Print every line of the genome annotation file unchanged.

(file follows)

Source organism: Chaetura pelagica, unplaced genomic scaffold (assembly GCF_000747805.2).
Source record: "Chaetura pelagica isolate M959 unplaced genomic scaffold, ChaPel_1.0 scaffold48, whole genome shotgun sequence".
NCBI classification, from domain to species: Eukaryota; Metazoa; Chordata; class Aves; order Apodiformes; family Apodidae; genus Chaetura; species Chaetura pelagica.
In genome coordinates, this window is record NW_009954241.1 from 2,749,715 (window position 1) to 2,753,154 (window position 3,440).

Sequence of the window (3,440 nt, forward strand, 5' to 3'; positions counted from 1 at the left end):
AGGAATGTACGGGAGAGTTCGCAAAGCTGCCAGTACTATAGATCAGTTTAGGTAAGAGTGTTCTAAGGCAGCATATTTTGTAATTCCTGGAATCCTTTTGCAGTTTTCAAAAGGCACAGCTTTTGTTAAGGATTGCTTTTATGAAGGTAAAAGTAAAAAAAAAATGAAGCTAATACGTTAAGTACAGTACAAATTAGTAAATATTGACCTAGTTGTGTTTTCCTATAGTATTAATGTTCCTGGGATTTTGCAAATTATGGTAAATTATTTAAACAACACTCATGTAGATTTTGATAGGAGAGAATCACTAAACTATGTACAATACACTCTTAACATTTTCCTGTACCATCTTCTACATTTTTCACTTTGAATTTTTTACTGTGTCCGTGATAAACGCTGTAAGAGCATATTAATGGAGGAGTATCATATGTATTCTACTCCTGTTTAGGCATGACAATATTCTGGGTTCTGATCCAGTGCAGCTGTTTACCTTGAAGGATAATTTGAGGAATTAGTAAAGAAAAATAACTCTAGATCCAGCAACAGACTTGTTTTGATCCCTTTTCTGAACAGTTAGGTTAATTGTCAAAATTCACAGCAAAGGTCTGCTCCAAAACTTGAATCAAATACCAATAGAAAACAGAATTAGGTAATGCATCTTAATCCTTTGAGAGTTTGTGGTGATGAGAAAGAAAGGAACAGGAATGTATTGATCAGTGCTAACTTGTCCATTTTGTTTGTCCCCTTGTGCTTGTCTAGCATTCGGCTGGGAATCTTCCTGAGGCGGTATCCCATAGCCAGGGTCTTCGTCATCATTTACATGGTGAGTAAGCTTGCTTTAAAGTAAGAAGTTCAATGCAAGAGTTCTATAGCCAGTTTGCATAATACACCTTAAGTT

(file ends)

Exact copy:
Source organism: Chaetura pelagica, unplaced genomic scaffold (assembly GCF_000747805.2).
Source record: "Chaetura pelagica isolate M959 unplaced genomic scaffold, ChaPel_1.0 scaffold48, whole genome shotgun sequence".
NCBI classification, from domain to species: Eukaryota; Metazoa; Chordata; class Aves; order Apodiformes; family Apodidae; genus Chaetura; species Chaetura pelagica.
In genome coordinates, this window is record NW_009954241.1 from 2,749,715 (window position 1) to 2,753,154 (window position 3,440).

Sequence of the window (3,440 nt, forward strand, 5' to 3'; positions counted from 1 at the left end):
AGGAATGTACGGGAGAGTTCGCAAAGCTGCCAGTACTATAGATCAGTTTAGGTAAGAGTGTTCTAAGGCAGCATATTTTGTAATTCCTGGAATCCTTTTGCAGTTTTCAAAAGGCACAGCTTTTGTTAAGGATTGCTTTTATGAAGGTAAAAGTAAAAAAAAAATGAAGCTAATACGTTAAGTACAGTACAAATTAGTAAATATTGACCTAGTTGTGTTTTCCTATAGTATTAATGTTCCTGGGATTTTGCAAATTATGGTAAATTATTTAAACAACACTCATGTAGATTTTGATAGGAGAGAATCACTAAACTATGTACAATACACTCTTAACATTTTCCTGTACCATCTTCTACATTTTTCACTTTGAATTTTTTACTGTGTCCGTGATAAACGCTGTAAGAGCATATTAATGGAGGAGTATCATATGTATTCTACTCCTGTTTAGGCATGACAATATTCTGGGTTCTGATCCAGTGCAGCTGTTTACCTTGAAGGATAATTTGAGGAATTAGTAAAGAAAAATAACTCTAGATCCAGCAACAGACTTGTTTTGATCCCTTTTCTGAACAGTTAGGTTAATTGTCAAAATTCACAGCAAAGGTCTGCTCCAAAACTTGAATCAAATACCAATAGAAAACAGAATTAGGTAATGCATCTTAATCCTTTGAGAGTTTGTGGTGATGAGAAAGAAAGGAACAGGAATGTATTGATCAGTGCTAACTTGTCCATTTTGTTTGTCCCCTTGTGCTTGTCTAGCATTCGGCTGGGAATCTTCCTGAGGCGGTATCCCATAGCCAGGGTCTTCGTCATCATTTACATGGTGAGTAAGCTTGCTTTAAAGTAAGAAGTTCAATGCAAGAGTTCTATAGCCAGTTTGCATAATACACCTTAAGTT